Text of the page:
Bitcoin (BTC-USD) resumed its slide against the dollar on Tuesday after some brief respite.
The world’s biggest cryptocurrency fell over 9% against the dollar by mid-afternoon in London to trade near $32,700. Bitcoin was around 20% below where it stood on Friday when it reached a new all-time high above $41,000.
Tuesday’s fall extends a sell-off that began on Sunday evening. Overnight into Tuesday, Bitcoin had rallied slightly, climbing off a low near $31,200 reached during Monday’s session. For much of Tuesday bitcoin hovered around the $35,000 mark but the sell-off resumed as US investors began waking up.
Bitcoin had had surged over 300% in a matter of months up to the end of last week. In recent days analysts had begun to to predict a correction given the spectacular run-up.
David Grider, lead digital strategist at Fundstrat, said the price declines of the last few days were likely driven by profit taking.
“We don’t think the retracement was indicative of a bull market top – to be clear we firmly believe the fourth crypto bull market remains intact,” Grider wrote in a note sent to clients on Tuesday.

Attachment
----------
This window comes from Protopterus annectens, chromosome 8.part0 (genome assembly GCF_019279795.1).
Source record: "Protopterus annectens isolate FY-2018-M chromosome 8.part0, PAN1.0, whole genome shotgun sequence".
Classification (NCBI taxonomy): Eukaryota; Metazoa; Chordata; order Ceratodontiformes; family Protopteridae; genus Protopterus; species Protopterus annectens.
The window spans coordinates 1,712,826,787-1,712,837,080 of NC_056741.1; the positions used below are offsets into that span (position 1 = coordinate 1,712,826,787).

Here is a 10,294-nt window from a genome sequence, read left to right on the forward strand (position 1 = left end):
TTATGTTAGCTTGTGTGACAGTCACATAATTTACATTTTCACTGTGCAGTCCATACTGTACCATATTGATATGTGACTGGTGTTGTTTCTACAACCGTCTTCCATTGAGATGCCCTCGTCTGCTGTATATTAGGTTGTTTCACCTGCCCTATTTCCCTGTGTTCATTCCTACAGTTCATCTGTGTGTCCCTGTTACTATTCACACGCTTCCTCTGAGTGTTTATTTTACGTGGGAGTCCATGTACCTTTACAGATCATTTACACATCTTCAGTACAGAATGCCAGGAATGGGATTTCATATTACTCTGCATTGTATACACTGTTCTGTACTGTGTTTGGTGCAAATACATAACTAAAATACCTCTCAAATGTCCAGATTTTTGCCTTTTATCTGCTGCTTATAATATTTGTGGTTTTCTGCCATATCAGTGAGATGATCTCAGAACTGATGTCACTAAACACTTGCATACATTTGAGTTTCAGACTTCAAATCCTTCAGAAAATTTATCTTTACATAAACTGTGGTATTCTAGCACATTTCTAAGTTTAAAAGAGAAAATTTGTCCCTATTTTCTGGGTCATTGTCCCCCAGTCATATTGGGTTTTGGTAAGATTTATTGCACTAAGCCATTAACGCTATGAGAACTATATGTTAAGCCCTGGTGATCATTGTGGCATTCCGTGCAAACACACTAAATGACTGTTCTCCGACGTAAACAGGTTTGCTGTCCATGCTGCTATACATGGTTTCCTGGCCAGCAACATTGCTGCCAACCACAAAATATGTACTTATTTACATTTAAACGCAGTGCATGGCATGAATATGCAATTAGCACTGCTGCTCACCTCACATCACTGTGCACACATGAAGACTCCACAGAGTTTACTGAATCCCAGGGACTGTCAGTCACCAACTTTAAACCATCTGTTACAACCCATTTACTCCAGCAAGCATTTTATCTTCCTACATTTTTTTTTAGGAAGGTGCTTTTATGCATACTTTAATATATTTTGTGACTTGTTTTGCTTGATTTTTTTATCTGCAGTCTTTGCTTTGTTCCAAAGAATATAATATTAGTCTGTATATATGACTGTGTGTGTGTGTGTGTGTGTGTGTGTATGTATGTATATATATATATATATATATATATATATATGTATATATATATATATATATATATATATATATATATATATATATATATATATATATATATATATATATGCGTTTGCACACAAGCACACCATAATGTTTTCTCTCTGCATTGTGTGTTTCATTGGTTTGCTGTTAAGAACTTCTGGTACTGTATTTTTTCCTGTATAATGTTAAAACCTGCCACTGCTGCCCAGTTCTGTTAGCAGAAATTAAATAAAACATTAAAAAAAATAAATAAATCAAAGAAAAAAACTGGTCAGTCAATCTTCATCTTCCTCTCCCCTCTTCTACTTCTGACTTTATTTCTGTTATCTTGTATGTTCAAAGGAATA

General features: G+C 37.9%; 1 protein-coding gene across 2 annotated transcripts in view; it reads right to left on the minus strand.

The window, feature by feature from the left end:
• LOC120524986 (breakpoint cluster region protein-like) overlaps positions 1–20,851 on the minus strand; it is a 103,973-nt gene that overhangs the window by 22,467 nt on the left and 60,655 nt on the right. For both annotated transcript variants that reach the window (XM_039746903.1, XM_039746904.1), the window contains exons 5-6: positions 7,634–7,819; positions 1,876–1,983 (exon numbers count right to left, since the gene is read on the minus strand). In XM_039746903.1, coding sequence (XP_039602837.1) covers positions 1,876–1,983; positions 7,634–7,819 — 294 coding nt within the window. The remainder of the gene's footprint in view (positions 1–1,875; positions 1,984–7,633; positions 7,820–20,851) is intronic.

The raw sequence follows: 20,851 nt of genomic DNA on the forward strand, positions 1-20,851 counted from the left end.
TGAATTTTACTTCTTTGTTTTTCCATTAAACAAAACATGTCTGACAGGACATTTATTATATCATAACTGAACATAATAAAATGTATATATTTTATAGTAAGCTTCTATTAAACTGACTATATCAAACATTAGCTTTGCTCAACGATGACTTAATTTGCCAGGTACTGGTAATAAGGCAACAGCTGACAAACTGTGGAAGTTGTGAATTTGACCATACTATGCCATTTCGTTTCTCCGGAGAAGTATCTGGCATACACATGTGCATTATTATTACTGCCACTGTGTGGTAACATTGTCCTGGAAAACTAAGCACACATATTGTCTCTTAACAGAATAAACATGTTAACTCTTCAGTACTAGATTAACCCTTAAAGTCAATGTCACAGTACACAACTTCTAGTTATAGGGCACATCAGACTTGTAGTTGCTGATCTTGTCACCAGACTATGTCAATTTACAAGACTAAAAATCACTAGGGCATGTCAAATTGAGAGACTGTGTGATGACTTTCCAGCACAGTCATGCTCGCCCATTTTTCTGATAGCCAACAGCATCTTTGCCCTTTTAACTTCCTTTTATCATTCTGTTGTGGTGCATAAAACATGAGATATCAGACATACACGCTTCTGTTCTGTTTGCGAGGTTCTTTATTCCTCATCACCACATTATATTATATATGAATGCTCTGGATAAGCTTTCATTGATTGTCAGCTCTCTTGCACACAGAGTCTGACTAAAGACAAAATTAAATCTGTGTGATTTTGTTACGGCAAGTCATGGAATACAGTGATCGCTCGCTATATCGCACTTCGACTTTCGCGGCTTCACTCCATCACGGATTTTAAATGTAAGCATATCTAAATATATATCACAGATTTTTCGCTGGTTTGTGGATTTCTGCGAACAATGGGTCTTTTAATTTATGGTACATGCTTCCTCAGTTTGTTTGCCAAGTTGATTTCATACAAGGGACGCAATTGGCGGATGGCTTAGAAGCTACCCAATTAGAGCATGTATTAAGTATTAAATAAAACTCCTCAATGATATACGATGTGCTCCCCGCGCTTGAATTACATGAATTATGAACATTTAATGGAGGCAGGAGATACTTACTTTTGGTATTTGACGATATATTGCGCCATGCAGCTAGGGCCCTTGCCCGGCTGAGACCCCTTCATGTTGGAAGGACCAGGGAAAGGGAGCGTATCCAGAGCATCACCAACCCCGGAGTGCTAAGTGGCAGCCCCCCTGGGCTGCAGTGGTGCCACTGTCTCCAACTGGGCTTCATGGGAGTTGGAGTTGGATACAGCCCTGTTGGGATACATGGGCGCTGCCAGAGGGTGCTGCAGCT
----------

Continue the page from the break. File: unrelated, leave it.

“We think the sell-off was simply a combination of 1) traders taking profits after 50%+ gains in under two weeks, 2) an uptick in treasury yields and dollar strength, and 3) modestly negative news out of the U.K.”
On Monday, the UK’s Financial Conduct Authority issued a notice warning investors they should be prepared to lose all their money if they invest in cryptocurrencies.
“This is true of most speculative assets, particular crypto and can happen just as easily in more established assets as shareholders in banks and retailers can attest over the past fifteen years,” said Michael Hewson, chief market analyst at CMC Markets.
“The FCA is certainly sensible in explaining the risks to consumers, however their warnings appear unlikely to dim the allure of an asset that has still risen over 50% since breaking above $20k on the 16th December, and which investors can gain exposure to in fractional amounts, thus minimising their overall exposure.”
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